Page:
Washington: The White House has said that the US is currently focused on getting its diplomat Raymond Davis released from Pakistan, notwithstanding the setback it received at the hands of Pakistani courts.
Davis, who held US diplomatic passport, is currently under arrest in Pakistan on charges of murder of two Pakistani nationals.
"The United States on Pakistan is focused on ensuring that the diplomatic status of Mr Davis is honoured and we're focused on having him released," White House Press Secretary Jay Carney told reporters at his daily news conference.
Meanwhile, State Department deputy spokesman Mark Toner said, "He (Davis) should be released immediately because of his diplomatic immunity."
"Our fundamental argument here remains the fact that, under the Vienna Conventions, he should have full diplomatic immunity and should be released immediately, and we call on the Pakistani Government to do so.”
“That said, we're also saying that he was obviously innocent of any criminal action and was simply defending himself in a botched robbery," Toner said.
The US, he said, is disappointed at the turn of events on Pakistan on this issue. There were two separate court actions yesterday in Lahore.
One was the Lahore High Court that requested that the government of Pakistan made a filing on the question of diplomatic immunity, and apparently they postponed that to March 14th.
The US is not a party to that particular case. There was no question of sending US lawyers to this case.
"That's strictly between the Lahore High Court and the Government of Pakistan," he said.
There was also a Lahore Sessions Court in which Raymond Davis was remanded yesterday to judicial custody for an additional 14 days on weapons possession charges.
"That's apparently a periodic court hearing as the case goes on. Mr Davis did participate in that Lahore Sessions Court hearing via video conference from where he's being held and detained. A representative of the US Consulate General in Lahore attended the session in the courtroom," he said.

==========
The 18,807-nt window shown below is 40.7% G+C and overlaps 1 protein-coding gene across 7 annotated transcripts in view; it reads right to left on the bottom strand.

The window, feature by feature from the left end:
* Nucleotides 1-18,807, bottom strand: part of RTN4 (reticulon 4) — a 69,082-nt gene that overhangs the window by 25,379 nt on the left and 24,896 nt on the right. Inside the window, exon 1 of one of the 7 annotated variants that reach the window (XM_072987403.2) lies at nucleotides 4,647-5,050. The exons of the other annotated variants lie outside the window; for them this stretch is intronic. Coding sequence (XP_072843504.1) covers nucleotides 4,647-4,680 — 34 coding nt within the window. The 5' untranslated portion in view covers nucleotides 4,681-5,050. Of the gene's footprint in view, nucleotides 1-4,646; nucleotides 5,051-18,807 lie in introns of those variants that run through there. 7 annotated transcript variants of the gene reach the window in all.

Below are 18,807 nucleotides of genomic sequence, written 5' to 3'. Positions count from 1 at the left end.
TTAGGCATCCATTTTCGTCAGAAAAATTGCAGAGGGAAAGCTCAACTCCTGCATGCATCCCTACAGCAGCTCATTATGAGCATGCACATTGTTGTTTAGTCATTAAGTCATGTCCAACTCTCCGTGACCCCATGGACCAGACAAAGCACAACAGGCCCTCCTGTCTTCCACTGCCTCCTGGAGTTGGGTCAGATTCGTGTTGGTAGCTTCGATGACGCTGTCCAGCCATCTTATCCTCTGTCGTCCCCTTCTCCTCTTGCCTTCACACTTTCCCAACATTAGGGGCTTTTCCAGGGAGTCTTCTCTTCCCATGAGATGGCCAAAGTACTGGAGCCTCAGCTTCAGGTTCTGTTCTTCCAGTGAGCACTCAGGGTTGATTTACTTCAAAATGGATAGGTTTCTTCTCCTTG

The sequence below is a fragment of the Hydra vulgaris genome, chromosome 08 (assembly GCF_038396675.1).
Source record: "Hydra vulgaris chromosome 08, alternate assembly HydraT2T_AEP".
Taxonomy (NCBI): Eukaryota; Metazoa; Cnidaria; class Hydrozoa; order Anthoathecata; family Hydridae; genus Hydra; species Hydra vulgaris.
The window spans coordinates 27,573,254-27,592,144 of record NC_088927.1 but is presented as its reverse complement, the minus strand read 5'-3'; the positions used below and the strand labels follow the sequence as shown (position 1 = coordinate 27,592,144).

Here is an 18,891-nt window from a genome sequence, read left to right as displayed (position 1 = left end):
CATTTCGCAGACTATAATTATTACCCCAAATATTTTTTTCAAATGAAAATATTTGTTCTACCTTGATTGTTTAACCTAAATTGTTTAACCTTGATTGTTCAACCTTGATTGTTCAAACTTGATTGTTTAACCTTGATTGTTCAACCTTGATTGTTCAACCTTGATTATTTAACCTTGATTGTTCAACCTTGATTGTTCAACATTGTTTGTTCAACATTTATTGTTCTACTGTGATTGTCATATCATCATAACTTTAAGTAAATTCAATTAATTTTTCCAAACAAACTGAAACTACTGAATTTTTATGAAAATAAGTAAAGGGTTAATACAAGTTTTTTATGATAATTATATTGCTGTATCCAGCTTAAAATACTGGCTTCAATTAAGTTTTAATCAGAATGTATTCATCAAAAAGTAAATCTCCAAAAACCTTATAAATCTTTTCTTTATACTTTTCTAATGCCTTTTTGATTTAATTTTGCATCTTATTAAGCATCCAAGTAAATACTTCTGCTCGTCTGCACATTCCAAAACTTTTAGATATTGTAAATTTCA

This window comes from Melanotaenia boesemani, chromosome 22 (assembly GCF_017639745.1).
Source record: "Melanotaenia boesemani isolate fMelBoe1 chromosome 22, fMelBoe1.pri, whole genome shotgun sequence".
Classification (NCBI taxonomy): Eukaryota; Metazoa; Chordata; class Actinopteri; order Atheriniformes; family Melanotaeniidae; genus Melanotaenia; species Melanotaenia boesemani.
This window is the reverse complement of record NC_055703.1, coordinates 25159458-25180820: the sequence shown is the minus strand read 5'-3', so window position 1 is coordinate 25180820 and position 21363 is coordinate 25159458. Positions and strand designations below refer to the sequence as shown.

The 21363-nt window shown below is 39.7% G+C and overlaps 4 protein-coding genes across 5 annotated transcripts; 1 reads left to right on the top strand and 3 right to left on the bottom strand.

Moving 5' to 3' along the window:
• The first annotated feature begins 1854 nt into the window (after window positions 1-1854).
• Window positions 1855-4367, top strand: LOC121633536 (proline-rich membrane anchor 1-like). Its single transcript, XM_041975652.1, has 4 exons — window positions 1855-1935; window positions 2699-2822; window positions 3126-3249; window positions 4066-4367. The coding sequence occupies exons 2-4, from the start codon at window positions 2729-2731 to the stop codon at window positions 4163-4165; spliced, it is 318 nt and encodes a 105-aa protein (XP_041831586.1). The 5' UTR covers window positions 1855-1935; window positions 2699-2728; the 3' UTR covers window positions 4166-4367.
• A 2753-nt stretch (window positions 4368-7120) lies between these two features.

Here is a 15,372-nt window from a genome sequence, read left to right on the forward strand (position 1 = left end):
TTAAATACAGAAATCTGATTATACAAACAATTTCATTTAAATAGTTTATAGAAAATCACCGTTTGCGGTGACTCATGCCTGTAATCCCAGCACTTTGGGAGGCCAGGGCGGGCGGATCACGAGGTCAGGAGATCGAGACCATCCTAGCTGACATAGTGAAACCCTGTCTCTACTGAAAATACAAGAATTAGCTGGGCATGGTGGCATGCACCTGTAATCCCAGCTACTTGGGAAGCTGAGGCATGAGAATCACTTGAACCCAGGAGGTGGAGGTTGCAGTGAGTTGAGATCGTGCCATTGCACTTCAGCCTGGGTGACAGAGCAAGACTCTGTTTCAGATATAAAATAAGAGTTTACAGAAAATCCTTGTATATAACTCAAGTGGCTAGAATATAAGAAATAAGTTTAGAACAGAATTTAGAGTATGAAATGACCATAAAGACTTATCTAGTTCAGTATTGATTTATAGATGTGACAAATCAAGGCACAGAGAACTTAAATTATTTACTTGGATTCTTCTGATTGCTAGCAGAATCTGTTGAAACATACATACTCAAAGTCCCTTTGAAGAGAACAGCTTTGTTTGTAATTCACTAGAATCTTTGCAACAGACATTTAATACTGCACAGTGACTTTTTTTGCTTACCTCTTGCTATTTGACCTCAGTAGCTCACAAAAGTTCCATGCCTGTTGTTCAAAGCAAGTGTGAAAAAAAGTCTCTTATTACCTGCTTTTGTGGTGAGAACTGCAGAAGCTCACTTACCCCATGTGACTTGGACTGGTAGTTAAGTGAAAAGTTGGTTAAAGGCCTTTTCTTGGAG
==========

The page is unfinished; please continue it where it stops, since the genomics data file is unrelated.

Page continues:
The President has made the point that if a country is a signatory to the Vienna Convention, these things work because everybody complies with the letter of the law. So there's a reciprocity issue, he said.
"There's an issue here that the Vienna Conventions allow diplomats all over the world - our diplomats, Pakistani diplomats - to conduct their business free from the fear, threat of criminal prosecution. So that's how the law works," Toner said in response to a question.
"Has this case made that ongoing bilateral relationship more difficult? Probably yes. But we continue to work through this," said Toner.
The US has continues to call on his immediate release so that the two countries can get back to the business at hand, Toner said in response to a question.
At the same time, Toner said the US-Pakistan relationship continues.
"We've got a strategic dialogue with Pakistan. It's a vital relationship for the United States and for Pakistan," he said.
"We face many of the same threats, and we're seeking to overcome them and create a Pakistan that has the right kind of democratic institutions and economic stability for a brighter future. That's at the core of our relationship with Pakistan," Toner said.
Later, a senior State Department official conceded that the US-Pak relationship has reached a new low as a result of the Davis case which has made things difficult for the government of the two countries.
"It involved a lot of people on this to try to resolve it in an expeditious manner. Davis is a diplomat and we believe he should be released," the official said.
"It is obviously we need to address and address it relatively soon, before it does any more damage," the official said acknowledging that this has diverted the attention of both the US and Pakistan from the war against terrorism.
First Published: Friday, February 18, 2011, 13:34